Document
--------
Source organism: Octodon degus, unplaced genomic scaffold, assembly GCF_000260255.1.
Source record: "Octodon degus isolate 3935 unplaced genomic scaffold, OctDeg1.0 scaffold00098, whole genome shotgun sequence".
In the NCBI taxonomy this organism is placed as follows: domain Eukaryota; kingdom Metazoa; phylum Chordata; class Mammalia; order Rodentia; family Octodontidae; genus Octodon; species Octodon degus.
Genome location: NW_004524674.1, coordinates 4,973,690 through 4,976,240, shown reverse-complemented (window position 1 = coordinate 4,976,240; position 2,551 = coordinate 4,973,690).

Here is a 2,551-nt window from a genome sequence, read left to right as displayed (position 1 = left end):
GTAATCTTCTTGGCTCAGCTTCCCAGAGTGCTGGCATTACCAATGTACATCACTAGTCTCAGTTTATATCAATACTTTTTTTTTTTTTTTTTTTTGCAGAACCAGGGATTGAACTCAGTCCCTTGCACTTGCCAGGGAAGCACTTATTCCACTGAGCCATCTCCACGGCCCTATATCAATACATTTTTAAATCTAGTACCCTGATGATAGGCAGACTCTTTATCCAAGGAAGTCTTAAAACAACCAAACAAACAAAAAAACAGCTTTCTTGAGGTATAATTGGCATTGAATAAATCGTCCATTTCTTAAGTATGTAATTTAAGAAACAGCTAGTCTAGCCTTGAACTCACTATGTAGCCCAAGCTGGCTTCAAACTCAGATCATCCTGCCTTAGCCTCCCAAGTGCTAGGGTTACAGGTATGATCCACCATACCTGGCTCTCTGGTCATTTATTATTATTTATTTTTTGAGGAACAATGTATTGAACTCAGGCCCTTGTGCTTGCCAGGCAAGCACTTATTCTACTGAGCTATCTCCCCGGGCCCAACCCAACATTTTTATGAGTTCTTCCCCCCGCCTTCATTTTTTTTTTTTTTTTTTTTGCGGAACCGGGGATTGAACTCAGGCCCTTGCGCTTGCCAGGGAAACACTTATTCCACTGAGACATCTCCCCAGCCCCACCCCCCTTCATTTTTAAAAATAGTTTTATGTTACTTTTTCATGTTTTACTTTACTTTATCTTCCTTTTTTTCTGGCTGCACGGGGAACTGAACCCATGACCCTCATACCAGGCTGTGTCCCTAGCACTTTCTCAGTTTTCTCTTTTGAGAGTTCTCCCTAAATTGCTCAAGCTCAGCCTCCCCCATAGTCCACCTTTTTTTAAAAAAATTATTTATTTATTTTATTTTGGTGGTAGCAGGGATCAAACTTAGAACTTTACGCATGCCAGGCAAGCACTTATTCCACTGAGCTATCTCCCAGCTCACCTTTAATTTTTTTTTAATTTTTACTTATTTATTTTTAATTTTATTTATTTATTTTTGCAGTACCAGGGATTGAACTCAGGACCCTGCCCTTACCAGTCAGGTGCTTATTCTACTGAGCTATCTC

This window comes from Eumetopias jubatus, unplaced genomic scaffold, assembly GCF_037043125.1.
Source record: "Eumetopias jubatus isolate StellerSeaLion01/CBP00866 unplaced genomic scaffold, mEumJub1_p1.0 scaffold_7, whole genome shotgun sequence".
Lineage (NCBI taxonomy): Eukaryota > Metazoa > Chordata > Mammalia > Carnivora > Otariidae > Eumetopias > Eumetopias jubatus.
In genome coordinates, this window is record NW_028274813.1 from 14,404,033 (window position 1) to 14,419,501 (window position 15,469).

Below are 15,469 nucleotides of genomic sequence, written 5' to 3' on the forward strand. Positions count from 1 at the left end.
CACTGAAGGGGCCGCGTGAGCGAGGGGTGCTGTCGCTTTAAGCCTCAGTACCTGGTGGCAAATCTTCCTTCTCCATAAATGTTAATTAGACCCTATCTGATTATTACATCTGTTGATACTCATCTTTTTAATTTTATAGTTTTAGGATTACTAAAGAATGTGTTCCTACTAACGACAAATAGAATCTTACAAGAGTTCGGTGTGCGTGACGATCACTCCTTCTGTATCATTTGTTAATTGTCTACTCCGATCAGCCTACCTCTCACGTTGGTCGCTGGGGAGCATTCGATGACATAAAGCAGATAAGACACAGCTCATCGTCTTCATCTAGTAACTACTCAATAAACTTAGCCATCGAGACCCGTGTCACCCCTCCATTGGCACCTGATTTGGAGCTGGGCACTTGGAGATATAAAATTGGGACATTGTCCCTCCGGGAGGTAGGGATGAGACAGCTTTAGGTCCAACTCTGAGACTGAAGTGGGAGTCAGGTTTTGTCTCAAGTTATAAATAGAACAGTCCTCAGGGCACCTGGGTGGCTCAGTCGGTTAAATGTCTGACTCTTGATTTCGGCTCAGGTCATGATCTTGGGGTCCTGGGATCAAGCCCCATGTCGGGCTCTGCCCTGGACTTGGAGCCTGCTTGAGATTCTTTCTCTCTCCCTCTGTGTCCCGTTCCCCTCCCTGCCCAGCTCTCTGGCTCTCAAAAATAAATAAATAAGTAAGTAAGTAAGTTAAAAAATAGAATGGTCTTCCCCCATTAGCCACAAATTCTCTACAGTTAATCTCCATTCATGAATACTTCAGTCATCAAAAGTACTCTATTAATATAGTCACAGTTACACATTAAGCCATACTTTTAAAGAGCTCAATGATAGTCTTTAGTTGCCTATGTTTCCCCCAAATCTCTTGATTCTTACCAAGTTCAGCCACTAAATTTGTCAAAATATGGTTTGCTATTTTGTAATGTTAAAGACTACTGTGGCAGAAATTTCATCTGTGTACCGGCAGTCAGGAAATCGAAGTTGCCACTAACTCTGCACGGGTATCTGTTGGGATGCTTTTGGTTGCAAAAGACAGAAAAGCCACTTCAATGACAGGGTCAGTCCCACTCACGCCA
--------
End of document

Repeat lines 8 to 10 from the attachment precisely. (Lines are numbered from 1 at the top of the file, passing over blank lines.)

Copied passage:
Source record: "Eumetopias jubatus isolate StellerSeaLion01/CBP00866 unplaced genomic scaffold, mEumJub1_p1.0 scaffold_7, whole genome shotgun sequence".
Lineage (NCBI taxonomy): Eukaryota > Metazoa > Chordata > Mammalia > Carnivora > Otariidae > Eumetopias > Eumetopias jubatus.
In genome coordinates, this window is record NW_028274813.1 from 14,404,033 (window position 1) to 14,419,501 (window position 15,469).